Art's Day 2 in Montreal, Part 1

On Saturday morning, the Montreal Audio Fest seemed to get crowded in the blink of an eye: One minute I was stepping out of my room in the Hotel Bonaventure, the next minute I was excusez-moi-ing my way into one SRO room after another. I confess that, for one very brief moment, I wished I was back with the howling old owl in the woods.

Homesickness was dispelled the moment I heard the system in the first of three rooms sponsored by Motet Distribution of Toronto, this one featuring Triangle Australe speakers ($CAD5500/pair), driven by a VTL S-200 stereo amp ($CAD17,500) and 5.5 preamp ($CAD11,200), with a laptop and an iFi Macro portable DAC/headphone amp ($CAD780) as the source. The system—and the chairs in the room—were set up for very nearfield listening; I'm not a soundstaging junkie. but I couldn't help being wowed, and ultimately entertained, by how far I could hear into a recording of de Falla's Spanish Dances.

I entered the second Motet room just in time to catch the end of an Alison Kraus track—which sounded fine: open and clear, if just a little more upfront than I like. That was followed by a Pat Metheny-Charlie Haden track in which the double bass boomed just a little, although the music was otherwise compelling, especially when Metheny's soloing became more and more chromatic and then seemed to veer beyond the song's home key. The system was a pair of Triangle Magellan Quatour loudspeakers ($CAD26,500/pair) plus a pair of VTL MB-450 III mono amps ($CAD26,500/pair). The line-level preamp was a VTL TL-6.5 II; I did not make note of a phono preamp, but the music source for this room was a lovely late-'80s Roksan Xerxes with a Roksan Tabriz tonearm.

I'll preface the next bit by saying: By mid–late morning on Saturday, the show was really busy, and would remain so for the rest of that day. And there were two things at work against my attempts at thorough reporting: the language barrier, and the fact that a lot of the people running the demonstrations are simply too busy dealing with (potential) paying customers to answer my questions. Some of the reports that follow are a little light on pricing details and, in a couple of cases, specific model numbers/names. If you're an exhibitor and you have correct pricing info for me to add, please get in touch at Adudley@enthusiastnetwork.com. But note: I must ignore requests to expand my posts with data on other items—accessories in particular—that I've otherwise failed to highlight. With respect, I prefer deciding for myself which products did or did not catch my attention.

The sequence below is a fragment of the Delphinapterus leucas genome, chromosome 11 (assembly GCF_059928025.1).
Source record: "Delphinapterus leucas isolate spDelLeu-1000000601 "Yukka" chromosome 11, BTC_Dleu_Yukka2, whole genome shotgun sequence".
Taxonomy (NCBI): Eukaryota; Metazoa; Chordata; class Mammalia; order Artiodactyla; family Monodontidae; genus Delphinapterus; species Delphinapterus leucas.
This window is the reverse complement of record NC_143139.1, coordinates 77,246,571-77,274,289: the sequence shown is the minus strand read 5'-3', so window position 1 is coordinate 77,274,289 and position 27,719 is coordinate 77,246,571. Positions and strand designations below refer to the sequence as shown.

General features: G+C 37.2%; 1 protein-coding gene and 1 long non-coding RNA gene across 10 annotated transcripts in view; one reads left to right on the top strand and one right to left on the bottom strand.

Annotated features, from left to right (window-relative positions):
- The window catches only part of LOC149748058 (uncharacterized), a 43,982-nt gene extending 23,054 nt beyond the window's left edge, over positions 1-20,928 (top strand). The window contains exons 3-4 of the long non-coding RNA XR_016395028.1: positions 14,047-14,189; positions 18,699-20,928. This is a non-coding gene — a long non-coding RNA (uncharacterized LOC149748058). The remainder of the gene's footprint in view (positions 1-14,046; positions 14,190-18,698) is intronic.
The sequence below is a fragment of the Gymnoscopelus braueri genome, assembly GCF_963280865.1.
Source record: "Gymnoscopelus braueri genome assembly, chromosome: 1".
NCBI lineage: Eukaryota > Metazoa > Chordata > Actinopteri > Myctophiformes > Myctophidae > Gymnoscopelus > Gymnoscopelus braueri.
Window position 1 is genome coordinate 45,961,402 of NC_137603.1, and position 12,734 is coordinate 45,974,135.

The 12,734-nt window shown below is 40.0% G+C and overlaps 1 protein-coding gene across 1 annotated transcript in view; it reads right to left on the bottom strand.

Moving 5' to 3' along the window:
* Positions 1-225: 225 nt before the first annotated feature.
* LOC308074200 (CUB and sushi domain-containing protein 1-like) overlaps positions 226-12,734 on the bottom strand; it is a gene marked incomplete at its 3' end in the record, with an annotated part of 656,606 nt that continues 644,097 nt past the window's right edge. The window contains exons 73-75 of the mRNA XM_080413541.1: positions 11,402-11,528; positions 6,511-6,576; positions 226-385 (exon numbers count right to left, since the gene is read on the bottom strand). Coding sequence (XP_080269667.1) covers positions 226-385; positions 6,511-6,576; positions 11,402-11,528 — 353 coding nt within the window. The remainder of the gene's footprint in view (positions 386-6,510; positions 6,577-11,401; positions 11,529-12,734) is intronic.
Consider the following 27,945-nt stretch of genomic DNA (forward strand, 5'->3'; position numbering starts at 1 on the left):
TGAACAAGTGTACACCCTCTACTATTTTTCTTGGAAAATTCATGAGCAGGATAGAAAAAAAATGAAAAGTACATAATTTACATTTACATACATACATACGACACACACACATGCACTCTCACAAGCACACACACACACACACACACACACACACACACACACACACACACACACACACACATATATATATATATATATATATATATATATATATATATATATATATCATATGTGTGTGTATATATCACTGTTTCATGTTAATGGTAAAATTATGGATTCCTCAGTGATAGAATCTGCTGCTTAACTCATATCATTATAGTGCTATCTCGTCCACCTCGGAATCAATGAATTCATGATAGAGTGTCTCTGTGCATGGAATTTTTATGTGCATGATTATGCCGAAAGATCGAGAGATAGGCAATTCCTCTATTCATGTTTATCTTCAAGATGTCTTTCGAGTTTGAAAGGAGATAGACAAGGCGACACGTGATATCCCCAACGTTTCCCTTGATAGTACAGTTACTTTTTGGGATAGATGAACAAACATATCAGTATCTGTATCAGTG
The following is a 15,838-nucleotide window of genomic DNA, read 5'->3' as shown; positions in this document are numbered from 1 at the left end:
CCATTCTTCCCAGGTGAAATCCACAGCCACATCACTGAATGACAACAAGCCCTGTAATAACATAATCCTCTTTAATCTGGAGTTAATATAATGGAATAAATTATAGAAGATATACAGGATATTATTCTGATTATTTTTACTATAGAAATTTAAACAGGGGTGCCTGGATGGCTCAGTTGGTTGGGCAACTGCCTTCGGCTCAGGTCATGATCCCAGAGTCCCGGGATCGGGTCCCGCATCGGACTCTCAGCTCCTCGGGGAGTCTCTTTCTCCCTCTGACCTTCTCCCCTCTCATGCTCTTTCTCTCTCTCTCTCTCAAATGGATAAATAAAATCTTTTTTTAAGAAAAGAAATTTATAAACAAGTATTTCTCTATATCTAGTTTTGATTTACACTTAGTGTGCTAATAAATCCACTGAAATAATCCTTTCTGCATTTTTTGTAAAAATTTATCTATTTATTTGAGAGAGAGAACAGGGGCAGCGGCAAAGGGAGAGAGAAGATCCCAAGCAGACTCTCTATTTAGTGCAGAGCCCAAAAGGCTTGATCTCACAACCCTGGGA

So then: In the third Motet room, which was co-sponsored by Redleaf Audio Marketing, a Stevie Ray Vaughan track sounded poor: dynamic peaks from the guitar sounded distorted—not the deliberate sort of distortion that comes from the guitar amp and is part and parcel of SRV's (and almost everybody else's) trademark tone—and the electric bass way overcooked, all frowsy and blowsy.

Then came . . . another Stevie Ray track! This one was the dreaded "Tin Pan Alley," which I'm sorry to say has become the national anthem of audio shows, and is thus ruined for me for all time. And this track brought with it even more wildly booming bass and very hot—but not the good kind of hot—soloing. This system used a 55Wpc VTL IT-85 integrated amp ($7300) to drive a pair of stand-mounted Triangle loudspeakers whose model name I didn't get—I even looked on the back of the enclosure!—but whose price, I was assured, was $CAD1900/pair.